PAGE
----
Engagement of nucleotide-binding oligomerization domain-containing protein 1 (NOD1) by receptor interacting protein 2 (RIP2) is insufficient for signal transduction [Immunology]

June 23rd, 2014 by Mayle, S., Boyle, J. P., Sekine, E., Zurek, B., Kufer, T. A., Monie, T. P.

Following activation, the cytoplasmic pattern recognition receptor NOD1 interacts with its adaptor protein RIP2 to propagate immune signalling and initiate a pro-inflammatory immune response. This interaction is mediated by the caspase recruitment domain (CARD) of both proteins. Polymorphisms in immune proteins can affect receptor function and predispose individuals to specific autoinflammatory disorders. In this report, we have shown that mutations in helix 2 of the CARD of NOD1 disrupt receptor function, but do not interfere with RIP2 interaction. In particular Asn43Ser, a rare polymorphism, results in receptor dysfunction despite retaining normal cellular localisation, protein folding, and an ability to interact with RIP2. Mutation of Asn43 results in an increased tendency to form dimers, which we propose is the source of this dysfunction. We also demonstrate that mutation of Lys443 and Tyr474 in RIP2 disrupts the interaction with NOD1. Mapping the key residues involved in the interaction between NOD1 and RIP2 to the known structures of CARD complexes reveals the likely involvement of both type I and type III interfaces in the NOD1:RIP2 complex. Overall we demonstrate that the NOD1:RIP2 signalling axis is more complex than previously assumed, that simple engagement of RIP2 is insufficient to mediate signalling, and that the interaction between NOD1 and RIP2 constitutes multiple CARD:CARD interfaces.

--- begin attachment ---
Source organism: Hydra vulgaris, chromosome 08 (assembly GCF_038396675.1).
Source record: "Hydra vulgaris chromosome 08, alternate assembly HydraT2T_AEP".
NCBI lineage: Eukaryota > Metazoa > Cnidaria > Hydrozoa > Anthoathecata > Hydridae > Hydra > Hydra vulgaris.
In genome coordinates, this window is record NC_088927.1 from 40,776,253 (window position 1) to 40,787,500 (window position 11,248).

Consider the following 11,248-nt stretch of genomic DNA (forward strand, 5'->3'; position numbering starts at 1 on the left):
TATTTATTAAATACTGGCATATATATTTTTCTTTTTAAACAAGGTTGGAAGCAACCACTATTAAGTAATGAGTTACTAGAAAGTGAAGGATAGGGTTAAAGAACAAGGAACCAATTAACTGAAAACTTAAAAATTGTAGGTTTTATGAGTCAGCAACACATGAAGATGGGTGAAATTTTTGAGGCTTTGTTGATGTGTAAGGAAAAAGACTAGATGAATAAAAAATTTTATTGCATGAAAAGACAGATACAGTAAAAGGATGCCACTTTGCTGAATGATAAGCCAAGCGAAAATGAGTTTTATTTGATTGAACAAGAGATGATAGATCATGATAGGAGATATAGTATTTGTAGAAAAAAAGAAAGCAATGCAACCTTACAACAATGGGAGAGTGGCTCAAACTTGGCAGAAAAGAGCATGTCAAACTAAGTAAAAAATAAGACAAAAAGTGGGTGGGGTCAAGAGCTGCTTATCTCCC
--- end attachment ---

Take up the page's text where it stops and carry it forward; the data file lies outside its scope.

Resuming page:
• Posted in Journal of Biological Chemistry, Publications
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